On this project the writer wanted the best of both worlds. He demanded 100% ownership, but didnt have to pay me until the book came out. Meaning he places all of the risk on the artist. I felt I was working a full-time job, hoping, maybe to get paid 6-9 months later. And if the book became incredibly successful, he would reap the benefits of that success. I left the project pretty soon into it. 6 months later the publisher folded and went bankrupt leaving all the books unpaid.

I learned from this, to be very careful reading your contracts. Understand what you are getting into, and only sign if you feel completely comfortable with the deal. Also before you sign with a publisher do your homework. What is their past history and sales like? Are they reliable? talk to other creators and professionals to get their opinion. Conventions are a wonderful place to interact with these people. Make sure as best you can, that the publisher is reliable and wont leave you out to dry. It will never be a guarantee, but you can atleast be informed.

My fourth project was again a backend deal. It had a publisher set, again the writer had his contacts and set the deal prior to me starting. I had to leave the project again to pursue more financially viable opportunities, but the writer found an artist willing to work on the backend, and the book was published this last year as a graphic novel. So the project was still very successful, though I was not a part of its end result.

I think I will revisit the publisher topic in my next installment and talk about the various publishers I know. The pros and cons of working for each, and how to present your property to them.

Catch ya later!

Sunday, October 21, 2007

Up and Running part 2

Well, so now you have worked out the basics of what's called a "creative team". Any comic can start with a writer and a penciler committed and on board. It is this relationship that has to be a strong working relationship for the project to stay intact through production. IF either of the two aren't communicating or feel they aren't being treated professionally then the project is done, and you are back at square one. So I cannot stress enough choosing the right artist, and creating that productive working relationship.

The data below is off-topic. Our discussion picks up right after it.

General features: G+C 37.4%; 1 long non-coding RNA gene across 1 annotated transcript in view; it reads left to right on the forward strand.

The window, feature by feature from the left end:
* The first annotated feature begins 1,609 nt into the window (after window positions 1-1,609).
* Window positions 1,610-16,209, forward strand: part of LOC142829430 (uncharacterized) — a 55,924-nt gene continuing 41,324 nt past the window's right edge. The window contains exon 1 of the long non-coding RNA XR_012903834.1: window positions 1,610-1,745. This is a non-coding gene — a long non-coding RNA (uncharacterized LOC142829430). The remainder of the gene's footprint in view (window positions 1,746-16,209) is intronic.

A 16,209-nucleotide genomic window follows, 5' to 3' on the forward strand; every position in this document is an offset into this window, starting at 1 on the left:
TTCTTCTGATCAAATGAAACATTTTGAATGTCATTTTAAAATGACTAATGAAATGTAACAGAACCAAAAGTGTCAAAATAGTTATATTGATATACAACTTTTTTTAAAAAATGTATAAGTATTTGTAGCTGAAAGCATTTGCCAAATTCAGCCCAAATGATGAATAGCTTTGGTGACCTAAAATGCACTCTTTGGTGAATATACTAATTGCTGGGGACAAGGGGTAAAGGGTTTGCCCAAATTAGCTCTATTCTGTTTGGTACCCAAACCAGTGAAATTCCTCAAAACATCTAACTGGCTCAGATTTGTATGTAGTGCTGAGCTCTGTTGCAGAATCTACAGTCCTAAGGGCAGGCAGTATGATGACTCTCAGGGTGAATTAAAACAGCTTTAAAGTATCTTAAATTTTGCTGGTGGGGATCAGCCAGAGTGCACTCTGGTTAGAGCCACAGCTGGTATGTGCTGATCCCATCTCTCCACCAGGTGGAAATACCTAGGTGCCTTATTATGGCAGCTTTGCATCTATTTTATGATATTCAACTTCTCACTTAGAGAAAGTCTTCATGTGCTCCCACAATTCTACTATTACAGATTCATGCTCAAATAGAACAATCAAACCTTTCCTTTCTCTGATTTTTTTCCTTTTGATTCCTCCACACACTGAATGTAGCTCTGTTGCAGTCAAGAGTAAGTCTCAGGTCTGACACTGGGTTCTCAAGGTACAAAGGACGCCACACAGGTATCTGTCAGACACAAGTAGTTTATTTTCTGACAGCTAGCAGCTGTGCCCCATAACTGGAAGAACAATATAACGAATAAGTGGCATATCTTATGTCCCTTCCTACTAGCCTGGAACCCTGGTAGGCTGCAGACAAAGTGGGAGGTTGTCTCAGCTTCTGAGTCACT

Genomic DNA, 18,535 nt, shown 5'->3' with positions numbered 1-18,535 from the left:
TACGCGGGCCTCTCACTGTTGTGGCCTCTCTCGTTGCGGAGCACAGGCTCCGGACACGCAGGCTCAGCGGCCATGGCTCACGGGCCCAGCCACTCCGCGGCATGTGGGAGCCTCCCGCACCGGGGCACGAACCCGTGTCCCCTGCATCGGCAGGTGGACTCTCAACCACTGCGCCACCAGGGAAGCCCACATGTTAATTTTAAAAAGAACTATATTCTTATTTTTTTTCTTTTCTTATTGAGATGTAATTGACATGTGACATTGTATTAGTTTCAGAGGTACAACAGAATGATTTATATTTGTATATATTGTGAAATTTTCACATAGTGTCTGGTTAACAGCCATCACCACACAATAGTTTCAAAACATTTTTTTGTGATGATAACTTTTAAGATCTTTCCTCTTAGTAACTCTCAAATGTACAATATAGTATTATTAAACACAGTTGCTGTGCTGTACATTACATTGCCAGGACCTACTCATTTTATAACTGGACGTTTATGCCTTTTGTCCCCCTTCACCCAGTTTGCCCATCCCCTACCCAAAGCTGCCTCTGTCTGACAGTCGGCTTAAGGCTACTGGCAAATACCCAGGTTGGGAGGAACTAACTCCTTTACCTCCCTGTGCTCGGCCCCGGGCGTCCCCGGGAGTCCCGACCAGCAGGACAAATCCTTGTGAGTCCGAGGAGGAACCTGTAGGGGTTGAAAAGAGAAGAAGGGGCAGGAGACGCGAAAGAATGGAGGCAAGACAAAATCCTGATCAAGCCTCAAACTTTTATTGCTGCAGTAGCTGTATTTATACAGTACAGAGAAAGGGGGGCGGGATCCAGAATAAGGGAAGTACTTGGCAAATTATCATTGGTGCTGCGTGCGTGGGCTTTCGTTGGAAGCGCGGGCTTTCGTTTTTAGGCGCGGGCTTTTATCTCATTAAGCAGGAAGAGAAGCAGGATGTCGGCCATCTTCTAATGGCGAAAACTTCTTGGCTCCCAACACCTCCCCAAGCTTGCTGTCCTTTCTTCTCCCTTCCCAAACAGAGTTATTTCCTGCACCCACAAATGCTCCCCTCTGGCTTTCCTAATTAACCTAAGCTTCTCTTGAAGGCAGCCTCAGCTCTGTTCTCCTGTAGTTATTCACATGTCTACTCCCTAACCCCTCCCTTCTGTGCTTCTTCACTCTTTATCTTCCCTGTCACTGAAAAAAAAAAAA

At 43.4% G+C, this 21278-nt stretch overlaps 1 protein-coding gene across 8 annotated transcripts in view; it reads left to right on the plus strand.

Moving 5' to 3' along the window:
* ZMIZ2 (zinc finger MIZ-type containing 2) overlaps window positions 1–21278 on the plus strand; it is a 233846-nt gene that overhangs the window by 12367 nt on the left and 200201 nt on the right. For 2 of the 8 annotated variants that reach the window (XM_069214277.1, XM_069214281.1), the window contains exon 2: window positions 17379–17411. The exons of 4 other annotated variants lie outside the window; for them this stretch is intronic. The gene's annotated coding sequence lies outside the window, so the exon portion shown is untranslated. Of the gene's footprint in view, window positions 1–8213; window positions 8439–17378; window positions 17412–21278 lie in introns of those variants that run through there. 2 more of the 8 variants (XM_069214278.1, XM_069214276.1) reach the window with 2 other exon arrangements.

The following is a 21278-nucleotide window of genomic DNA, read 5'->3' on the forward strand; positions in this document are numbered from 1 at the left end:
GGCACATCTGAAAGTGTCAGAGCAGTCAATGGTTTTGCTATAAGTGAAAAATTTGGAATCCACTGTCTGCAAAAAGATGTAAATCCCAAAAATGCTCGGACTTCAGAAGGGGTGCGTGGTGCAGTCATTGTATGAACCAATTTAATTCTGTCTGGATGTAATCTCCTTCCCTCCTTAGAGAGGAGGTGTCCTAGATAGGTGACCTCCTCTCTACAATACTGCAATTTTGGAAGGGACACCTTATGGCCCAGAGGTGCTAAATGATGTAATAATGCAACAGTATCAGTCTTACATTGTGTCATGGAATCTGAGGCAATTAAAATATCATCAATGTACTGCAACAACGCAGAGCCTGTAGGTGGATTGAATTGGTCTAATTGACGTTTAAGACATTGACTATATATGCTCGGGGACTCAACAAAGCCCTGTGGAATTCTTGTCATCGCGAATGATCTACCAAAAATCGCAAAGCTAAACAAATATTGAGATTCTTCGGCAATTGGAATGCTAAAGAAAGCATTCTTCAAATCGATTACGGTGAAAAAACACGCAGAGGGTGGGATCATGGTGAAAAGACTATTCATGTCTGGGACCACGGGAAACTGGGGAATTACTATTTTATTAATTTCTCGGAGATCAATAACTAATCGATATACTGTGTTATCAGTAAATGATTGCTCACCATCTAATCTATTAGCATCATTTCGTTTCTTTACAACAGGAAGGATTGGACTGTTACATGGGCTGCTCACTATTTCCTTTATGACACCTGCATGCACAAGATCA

Once that partnership is in place, you have a solid foundation to build on. From there as work is being completed you need to find a reliable and capable inker and colorist for the book. (assuming it will be in color) Now I add that as an assumption, because a full color comic book is nearly 3 times more expensive to print than a black and white book. That will be addressed more completely when I talk about the finances of producing comics later.

So you need an inker. I have worked on a project, my first in fact, where I had penciled 22 consecutive pages and couldn't have been more proud. It was a work for hire gig, and I was getting paid per page, without any say on the production of the book. So an inker was hired without me having any say in the matter. An inker was hired, and it was his first work as well. Now let me say right off that the work I did on that project makes me cringe to this day, I was at the beginning of my career and still in school. That said, I was incredibly disappointed when I saw the inks come in.
It wasn't a matter of being nit picky either. Entire backgrounds were left out, faces were redrawn when they were smaller figures, and there was no sense of depth through the line weights. An inkers job is to embellish the art, define the art. This is accomplished through many techniques, including adjusting line weights from thick to thin to define depth, and texture to define mood, variation, and perspective. This is no easy task and is most certainly an art all it's own. A professional inker can literally save a book, but the inexperienced inker can do just the opposite. As a creative team you need to find an inker that best compliments the style and mood you are looking for in your book.